Intersections of Detective Fiction and Memory: Robert Hans van Gulik’s Judge Dee Stories in Memory Culture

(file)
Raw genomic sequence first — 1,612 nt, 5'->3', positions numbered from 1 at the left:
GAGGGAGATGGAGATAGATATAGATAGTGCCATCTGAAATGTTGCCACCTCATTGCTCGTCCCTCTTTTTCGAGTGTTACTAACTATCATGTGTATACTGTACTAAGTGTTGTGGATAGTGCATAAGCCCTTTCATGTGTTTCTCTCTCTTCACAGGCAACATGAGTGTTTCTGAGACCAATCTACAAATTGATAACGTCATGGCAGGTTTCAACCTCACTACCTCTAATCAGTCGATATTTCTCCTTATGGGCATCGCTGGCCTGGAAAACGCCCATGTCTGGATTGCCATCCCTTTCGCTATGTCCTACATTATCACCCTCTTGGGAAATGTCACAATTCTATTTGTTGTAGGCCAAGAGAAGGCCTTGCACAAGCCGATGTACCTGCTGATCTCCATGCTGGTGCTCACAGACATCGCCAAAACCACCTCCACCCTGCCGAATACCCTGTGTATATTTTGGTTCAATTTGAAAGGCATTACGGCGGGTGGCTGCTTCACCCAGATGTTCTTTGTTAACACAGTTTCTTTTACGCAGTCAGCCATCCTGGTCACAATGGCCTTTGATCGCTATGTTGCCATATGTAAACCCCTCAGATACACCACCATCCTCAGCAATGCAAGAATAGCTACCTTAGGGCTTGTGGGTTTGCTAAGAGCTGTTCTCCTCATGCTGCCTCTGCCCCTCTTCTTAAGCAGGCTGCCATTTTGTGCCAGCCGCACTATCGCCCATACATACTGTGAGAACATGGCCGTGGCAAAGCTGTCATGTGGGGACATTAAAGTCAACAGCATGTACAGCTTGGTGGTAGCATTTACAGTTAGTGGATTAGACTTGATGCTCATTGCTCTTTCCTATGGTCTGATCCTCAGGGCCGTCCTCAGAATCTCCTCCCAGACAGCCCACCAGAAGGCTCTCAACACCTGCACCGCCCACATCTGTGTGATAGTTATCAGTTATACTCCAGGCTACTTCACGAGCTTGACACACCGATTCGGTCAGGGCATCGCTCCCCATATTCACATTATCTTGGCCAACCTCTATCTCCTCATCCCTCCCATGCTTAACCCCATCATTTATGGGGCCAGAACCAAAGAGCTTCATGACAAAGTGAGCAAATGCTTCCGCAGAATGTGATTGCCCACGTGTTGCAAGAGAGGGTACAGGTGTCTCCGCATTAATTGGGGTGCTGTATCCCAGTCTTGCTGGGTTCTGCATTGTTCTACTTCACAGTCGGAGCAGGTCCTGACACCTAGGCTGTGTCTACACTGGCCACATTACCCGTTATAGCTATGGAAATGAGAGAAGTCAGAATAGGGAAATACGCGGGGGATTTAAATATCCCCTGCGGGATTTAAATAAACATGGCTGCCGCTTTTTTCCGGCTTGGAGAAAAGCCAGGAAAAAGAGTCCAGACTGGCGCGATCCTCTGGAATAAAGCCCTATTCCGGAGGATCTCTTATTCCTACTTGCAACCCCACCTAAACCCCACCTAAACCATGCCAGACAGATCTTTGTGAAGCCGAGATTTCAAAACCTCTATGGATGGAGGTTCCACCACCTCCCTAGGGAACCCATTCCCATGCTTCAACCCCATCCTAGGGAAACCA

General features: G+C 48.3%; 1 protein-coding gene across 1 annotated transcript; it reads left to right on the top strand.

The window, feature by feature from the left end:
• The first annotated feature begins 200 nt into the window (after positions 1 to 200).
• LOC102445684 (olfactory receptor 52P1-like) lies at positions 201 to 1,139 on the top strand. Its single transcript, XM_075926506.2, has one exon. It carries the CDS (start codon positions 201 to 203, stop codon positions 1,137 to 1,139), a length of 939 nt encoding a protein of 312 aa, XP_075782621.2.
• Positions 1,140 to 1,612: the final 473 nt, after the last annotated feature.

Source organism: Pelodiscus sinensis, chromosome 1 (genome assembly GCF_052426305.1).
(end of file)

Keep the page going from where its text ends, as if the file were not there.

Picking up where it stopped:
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Inspired by an emerging interest in the intersections between literature and cultural memory and literature’s own memory, this thesis tries to shed light on some of ways in which detective fiction and memory meets through a close reading and analysis of Robert Hans van Gulik’s Judge Dee mysteries which present the return of elements from precursor texts and the combination of typical conventions of the genres of the Chinese gong’an stories and Western detective fiction. Building on the notion of “memory of literature” summarized and conceptualized by Erll and Nünning and Lachmann’s post-structural theory of intertextuality, this thesis attempts to show that Van Gulik’s Judge Dee detective series construct their own memories and participate in the inner-literary memory discourses by remembering several earlier (literary or non-literary) texts and echoing and adapting traditions of both the old Chinese and Western detective story. The intertextual reference and transformation of elements from pre-existent texts and detective-story conventions allow the Judge Dee stories to sketch out a memory space made up of texts, to produce a new paradigm that blends the Chinese gong’an formula with the Western crime-writing traditions, and to create an entirely new set of expectations for detective fiction.